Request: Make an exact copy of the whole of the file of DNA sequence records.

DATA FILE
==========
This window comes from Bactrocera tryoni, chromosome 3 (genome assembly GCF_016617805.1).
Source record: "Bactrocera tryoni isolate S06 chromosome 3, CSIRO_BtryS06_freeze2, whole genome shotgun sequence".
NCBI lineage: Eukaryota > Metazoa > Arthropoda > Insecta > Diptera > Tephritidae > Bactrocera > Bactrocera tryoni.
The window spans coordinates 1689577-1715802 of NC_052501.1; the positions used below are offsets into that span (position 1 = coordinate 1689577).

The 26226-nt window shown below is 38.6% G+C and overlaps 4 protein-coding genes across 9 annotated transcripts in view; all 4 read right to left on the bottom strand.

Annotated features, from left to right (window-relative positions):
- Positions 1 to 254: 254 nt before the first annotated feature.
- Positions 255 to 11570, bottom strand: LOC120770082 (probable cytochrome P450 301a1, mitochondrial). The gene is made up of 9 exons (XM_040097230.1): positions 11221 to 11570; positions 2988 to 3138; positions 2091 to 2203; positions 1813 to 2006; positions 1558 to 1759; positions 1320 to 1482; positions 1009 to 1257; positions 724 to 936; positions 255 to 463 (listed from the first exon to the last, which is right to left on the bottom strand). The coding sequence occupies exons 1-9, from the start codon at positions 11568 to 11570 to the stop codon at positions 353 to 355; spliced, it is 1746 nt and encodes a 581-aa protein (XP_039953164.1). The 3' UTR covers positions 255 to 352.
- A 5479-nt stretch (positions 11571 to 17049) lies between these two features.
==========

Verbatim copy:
This window comes from Bactrocera tryoni, chromosome 3 (genome assembly GCF_016617805.1).
Source record: "Bactrocera tryoni isolate S06 chromosome 3, CSIRO_BtryS06_freeze2, whole genome shotgun sequence".
NCBI lineage: Eukaryota > Metazoa > Arthropoda > Insecta > Diptera > Tephritidae > Bactrocera > Bactrocera tryoni.
The window spans coordinates 1689577-1715802 of NC_052501.1; the positions used below are offsets into that span (position 1 = coordinate 1689577).

The 26226-nt window shown below is 38.6% G+C and overlaps 4 protein-coding genes across 9 annotated transcripts in view; all 4 read right to left on the bottom strand.

Annotated features, from left to right (window-relative positions):
- Positions 1 to 254: 254 nt before the first annotated feature.
- Positions 255 to 11570, bottom strand: LOC120770082 (probable cytochrome P450 301a1, mitochondrial). The gene is made up of 9 exons (XM_040097230.1): positions 11221 to 11570; positions 2988 to 3138; positions 2091 to 2203; positions 1813 to 2006; positions 1558 to 1759; positions 1320 to 1482; positions 1009 to 1257; positions 724 to 936; positions 255 to 463 (listed from the first exon to the last, which is right to left on the bottom strand). The coding sequence occupies exons 1-9, from the start codon at positions 11568 to 11570 to the stop codon at positions 353 to 355; spliced, it is 1746 nt and encodes a 581-aa protein (XP_039953164.1). The 3' UTR covers positions 255 to 352.
- A 5479-nt stretch (positions 11571 to 17049) lies between these two features.